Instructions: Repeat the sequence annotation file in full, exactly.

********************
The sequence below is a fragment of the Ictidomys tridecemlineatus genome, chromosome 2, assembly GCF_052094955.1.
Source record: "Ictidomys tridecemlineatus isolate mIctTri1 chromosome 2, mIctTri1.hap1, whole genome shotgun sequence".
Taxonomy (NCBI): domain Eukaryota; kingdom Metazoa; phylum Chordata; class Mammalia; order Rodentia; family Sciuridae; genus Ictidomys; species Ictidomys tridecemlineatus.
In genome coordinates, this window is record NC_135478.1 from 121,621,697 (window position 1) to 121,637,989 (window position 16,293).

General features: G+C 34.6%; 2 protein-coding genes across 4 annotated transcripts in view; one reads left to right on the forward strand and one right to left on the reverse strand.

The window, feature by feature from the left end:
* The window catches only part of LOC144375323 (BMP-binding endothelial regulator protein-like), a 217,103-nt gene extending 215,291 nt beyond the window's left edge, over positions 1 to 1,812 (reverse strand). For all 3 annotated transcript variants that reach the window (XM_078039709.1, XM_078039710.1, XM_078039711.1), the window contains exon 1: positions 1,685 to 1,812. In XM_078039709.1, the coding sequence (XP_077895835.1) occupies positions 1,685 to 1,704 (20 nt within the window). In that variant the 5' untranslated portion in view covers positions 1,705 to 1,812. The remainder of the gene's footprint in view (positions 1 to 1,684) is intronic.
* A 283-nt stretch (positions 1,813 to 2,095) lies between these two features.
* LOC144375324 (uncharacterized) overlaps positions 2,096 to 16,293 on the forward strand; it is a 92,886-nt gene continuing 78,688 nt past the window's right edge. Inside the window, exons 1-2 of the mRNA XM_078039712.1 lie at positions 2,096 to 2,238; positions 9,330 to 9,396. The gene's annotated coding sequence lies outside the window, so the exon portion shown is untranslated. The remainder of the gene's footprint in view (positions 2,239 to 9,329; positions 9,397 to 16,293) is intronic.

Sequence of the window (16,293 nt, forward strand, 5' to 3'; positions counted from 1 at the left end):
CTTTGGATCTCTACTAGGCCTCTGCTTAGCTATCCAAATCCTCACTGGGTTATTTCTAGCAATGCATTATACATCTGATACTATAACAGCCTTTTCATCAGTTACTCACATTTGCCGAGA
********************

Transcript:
The sequence below is a fragment of the Ictidomys tridecemlineatus genome, chromosome 2, assembly GCF_052094955.1.
Source record: "Ictidomys tridecemlineatus isolate mIctTri1 chromosome 2, mIctTri1.hap1, whole genome shotgun sequence".
Taxonomy (NCBI): domain Eukaryota; kingdom Metazoa; phylum Chordata; class Mammalia; order Rodentia; family Sciuridae; genus Ictidomys; species Ictidomys tridecemlineatus.
In genome coordinates, this window is record NC_135478.1 from 121,621,697 (window position 1) to 121,637,989 (window position 16,293).

General features: G+C 34.6%; 2 protein-coding genes across 4 annotated transcripts in view; one reads left to right on the forward strand and one right to left on the reverse strand.

The window, feature by feature from the left end:
* The window catches only part of LOC144375323 (BMP-binding endothelial regulator protein-like), a 217,103-nt gene extending 215,291 nt beyond the window's left edge, over positions 1 to 1,812 (reverse strand). For all 3 annotated transcript variants that reach the window (XM_078039709.1, XM_078039710.1, XM_078039711.1), the window contains exon 1: positions 1,685 to 1,812. In XM_078039709.1, the coding sequence (XP_077895835.1) occupies positions 1,685 to 1,704 (20 nt within the window). In that variant the 5' untranslated portion in view covers positions 1,705 to 1,812. The remainder of the gene's footprint in view (positions 1 to 1,684) is intronic.
* A 283-nt stretch (positions 1,813 to 2,095) lies between these two features.
* LOC144375324 (uncharacterized) overlaps positions 2,096 to 16,293 on the forward strand; it is a 92,886-nt gene continuing 78,688 nt past the window's right edge. Inside the window, exons 1-2 of the mRNA XM_078039712.1 lie at positions 2,096 to 2,238; positions 9,330 to 9,396. The gene's annotated coding sequence lies outside the window, so the exon portion shown is untranslated. The remainder of the gene's footprint in view (positions 2,239 to 9,329; positions 9,397 to 16,293) is intronic.

Sequence of the window (16,293 nt, forward strand, 5' to 3'; positions counted from 1 at the left end):
CTTTGGATCTCTACTAGGCCTCTGCTTAGCTATCCAAATCCTCACTGGGTTATTTCTAGCAATGCATTATACATCTGATACTATAACAGCCTTTTCATCAGTTACTCACATTTGCCGAGA